As part of the Justice Scholars Program evaluation interviews of students are conducted in the summer, when returning from the first year of college, typically between June and August. The interviews are collected as part of the program evaluation effort to aid in understanding the college experiences of the program alum and what can be done to better help prepare the students for college.
With the Justice Scholars Research Team including Dr. Osai, Ms. Oxley, and Ms. Haynik I am analysing interview data of students who have successfully completed the Justice Scholars Program in order to gain insight into their experiences and program development. I will also be involved in the development of curriculum for youth participatory action research (YPAR) for students in the program this fall. The college preparatory program Justice Scholars focuses on social justice and YPAR curriculum to engage students ultimately for the purpose of creating long lasting academic and social development.
In addition, the goal of this research is to provide data that will contribute to strengthening existing programs and identify assets and needs in the Justice Scholars Program and in the community of Homewood, as well as engage stakeholders in continuing high-quality out of school time academic (OSTA) programs.
I believe this research is so important and crucial to the continued development of the Justice Scholars Program and support of youth in Homewood. In addition, this research contributes to the body of knowledge of the long-term benefits of out of school time academic programming for marginalized youth. Being involved in community based research throughout highschool and currently, I am continuing to learn how crucial it is to to include the voices from the target population in data-driven development of existing programs and services.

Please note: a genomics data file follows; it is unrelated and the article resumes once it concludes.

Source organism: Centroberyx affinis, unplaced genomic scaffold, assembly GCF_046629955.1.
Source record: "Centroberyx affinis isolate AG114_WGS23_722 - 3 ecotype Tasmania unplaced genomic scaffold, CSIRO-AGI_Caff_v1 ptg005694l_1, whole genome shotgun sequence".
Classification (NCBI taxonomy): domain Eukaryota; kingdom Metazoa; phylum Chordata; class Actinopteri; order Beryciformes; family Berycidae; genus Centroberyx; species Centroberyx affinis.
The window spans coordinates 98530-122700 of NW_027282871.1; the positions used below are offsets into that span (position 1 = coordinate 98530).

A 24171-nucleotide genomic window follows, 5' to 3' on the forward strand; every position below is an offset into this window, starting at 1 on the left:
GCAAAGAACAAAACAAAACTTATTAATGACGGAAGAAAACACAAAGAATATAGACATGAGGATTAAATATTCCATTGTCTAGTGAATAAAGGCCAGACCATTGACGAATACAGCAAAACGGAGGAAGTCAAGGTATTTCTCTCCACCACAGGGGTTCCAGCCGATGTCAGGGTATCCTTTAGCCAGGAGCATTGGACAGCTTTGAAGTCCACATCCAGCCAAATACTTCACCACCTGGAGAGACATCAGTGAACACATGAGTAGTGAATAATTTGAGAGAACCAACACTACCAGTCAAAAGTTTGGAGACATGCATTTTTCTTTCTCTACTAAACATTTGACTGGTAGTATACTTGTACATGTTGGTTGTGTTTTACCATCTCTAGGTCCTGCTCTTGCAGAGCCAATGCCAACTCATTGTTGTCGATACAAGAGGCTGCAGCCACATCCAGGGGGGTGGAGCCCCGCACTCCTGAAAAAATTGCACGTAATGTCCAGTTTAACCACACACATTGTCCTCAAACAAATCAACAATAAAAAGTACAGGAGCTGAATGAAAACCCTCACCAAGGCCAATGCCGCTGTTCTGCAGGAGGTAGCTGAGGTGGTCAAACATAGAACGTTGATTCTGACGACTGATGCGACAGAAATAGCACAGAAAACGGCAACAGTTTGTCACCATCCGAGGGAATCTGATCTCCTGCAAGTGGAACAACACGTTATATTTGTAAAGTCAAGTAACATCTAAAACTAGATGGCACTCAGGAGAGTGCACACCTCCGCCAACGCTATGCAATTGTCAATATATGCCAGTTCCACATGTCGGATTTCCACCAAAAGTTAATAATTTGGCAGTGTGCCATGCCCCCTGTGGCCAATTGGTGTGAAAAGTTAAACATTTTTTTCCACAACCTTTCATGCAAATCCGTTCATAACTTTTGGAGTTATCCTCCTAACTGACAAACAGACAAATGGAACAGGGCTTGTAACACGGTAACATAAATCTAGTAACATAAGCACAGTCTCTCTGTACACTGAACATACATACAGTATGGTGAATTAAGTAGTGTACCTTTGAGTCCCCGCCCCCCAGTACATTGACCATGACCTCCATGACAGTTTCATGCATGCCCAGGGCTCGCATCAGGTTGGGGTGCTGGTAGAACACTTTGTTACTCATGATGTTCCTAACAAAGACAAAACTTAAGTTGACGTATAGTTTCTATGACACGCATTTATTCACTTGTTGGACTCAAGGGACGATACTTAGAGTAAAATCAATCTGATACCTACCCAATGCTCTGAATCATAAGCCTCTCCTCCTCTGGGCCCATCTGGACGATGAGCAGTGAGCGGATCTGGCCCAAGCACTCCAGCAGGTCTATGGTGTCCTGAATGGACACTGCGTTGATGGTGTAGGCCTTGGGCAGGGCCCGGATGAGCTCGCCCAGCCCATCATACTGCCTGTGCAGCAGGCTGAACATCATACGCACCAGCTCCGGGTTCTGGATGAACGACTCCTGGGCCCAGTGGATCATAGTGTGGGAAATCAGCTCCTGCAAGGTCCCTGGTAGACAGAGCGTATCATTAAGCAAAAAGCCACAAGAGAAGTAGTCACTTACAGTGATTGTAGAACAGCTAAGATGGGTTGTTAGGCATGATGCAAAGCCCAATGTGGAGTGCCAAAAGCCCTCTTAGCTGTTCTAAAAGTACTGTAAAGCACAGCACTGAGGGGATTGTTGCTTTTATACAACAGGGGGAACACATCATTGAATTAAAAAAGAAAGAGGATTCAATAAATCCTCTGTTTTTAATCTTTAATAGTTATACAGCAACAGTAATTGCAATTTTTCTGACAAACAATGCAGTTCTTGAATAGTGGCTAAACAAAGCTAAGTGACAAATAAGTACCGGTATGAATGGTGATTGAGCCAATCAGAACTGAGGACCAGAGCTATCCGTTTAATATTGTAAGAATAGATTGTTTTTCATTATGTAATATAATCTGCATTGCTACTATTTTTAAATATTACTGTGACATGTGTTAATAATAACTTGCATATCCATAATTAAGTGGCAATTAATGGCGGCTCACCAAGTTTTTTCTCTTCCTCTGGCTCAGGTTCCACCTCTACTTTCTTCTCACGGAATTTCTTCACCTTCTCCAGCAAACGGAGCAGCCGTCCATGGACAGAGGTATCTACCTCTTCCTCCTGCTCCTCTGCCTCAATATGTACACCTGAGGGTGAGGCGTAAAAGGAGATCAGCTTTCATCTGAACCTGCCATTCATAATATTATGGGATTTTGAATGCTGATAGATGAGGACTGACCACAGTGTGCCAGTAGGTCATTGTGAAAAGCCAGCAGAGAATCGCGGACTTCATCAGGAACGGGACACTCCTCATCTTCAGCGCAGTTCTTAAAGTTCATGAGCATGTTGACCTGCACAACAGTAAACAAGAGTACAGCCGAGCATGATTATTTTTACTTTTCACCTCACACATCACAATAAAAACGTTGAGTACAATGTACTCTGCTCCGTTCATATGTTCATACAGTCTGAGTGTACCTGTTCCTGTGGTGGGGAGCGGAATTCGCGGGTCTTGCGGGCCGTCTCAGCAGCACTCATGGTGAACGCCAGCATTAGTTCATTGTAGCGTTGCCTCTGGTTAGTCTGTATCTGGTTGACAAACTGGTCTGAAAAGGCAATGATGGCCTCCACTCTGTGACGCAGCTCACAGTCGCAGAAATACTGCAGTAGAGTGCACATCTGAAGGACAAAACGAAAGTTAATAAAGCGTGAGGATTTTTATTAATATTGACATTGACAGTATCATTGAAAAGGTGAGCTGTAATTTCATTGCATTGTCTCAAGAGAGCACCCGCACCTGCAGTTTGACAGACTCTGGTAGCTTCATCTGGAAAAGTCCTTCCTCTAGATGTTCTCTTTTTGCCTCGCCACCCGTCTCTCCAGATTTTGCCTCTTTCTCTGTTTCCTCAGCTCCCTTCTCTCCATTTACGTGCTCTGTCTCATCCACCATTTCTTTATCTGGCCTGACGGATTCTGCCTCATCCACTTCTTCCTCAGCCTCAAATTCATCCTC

I am very passionate about pursuing a career in medicine and I also realize the direct correlation between public health and the world of medicine. I believe reducing disparities in healthcare begins with programs like the Justice Scholars. I believe this research is crucial to providing opportunities to students who have had limited opportunities, resources, and face day to day inequalities in their lives. As a medical provider, I plan to incorporate public health in my career of medicine, looking at prevention and inequalities not only in healthcare, but in education, access to resources, socially, and their intersectionality and affect on healthcare in our nation.
More personally, I have cultivated a passion for working with youth and students and plan to continue to work with this population in my career. Growing up my family fostered children and I had the privilege of working with many of my siblings on homework, teaching them new things, and learning from their unique experiences. This opportunity has opened my eyes in countless ways to the injustices of the world experienced by many populations including foster children. This personal experience has been the backbone of my life and driven my passion for medicine. Moreover, it has instilled in me the general desire to listen to people, communities, and the population affected when attempting to understand an issue or experience. One thing I am continually learning that I believe will be helpful in my life and career goals is the importance of listening when others talk in hopes of understanding rather than responding, as simple as it seems. This is something my own pediatrician told me when I was younger and interested in pursuing a career in the medical field. Listening intently to your patients is crucial to not only improving their health but also improving their quality of life which will be my ultimate goal as a health provider.